The King’s Pillar at the east end of St Giles’ bears four medieval stone shields. These display the coats of arms of King James II of Scotland, his Queen, Mary of Gueldres, and his son and heir, James III. The fourth shield has a fleur-de-lys, representing the King of France. Mary of Gueldres had been brought up at the wealthy and sophisticated court of Philip the Good, Duke of Burgundy, who was her great-uncle. In 1448 King James II was looking for a bride and wrote to his powerful ally, King Charles VII of France, asking him to recommend someone. Charles advised him to approach the Burgundian court, and on 3 July 1449 James married Mary of Gueldres in Holyrood Abbey, with great ceremony. The following year, when their premature first child died a few hours after birth, Charles VII of France sent Mary his personal condolences. In 1451, however, Prince James, the future James III, was born safely.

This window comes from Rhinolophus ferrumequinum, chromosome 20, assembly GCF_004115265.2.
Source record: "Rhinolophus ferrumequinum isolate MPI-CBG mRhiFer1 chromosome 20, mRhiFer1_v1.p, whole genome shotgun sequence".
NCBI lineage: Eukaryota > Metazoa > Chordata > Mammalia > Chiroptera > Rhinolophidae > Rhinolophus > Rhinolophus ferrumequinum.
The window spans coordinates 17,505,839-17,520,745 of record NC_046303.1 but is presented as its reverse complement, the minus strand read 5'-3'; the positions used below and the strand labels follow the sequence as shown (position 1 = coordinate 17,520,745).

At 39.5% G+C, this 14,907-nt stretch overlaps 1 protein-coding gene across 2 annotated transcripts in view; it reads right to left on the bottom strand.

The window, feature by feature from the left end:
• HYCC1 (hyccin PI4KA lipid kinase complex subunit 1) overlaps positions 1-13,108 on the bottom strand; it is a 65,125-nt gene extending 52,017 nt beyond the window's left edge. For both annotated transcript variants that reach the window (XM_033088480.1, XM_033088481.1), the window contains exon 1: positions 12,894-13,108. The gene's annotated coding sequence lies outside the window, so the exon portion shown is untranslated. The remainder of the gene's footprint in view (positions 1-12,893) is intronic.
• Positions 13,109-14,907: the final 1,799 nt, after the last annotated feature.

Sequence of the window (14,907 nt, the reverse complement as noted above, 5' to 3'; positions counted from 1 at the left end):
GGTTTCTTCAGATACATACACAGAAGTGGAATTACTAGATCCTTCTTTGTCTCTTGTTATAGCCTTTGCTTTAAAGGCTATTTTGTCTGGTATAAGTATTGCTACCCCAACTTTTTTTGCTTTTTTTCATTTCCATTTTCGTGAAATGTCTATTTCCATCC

James II was unfortunately killed in a tragic accident when his son was nine years old. The King was besieging Roxburgh, a stronghold in the Scottish Borders which had been captured by the English. He had a great interest in artillery and he was standing close to a cannon when it exploded. His femur was shattered by a piece of flying metal, and he died shortly afterwards. It is often said that the King’s Pillar commemorates his death in 1460, but it is perhaps more likely that it was erected in 1451 to celebrate the birth of Prince James, who would have borne the Royal Arms of Scotland as soon as his father died, and not merely those of the heir.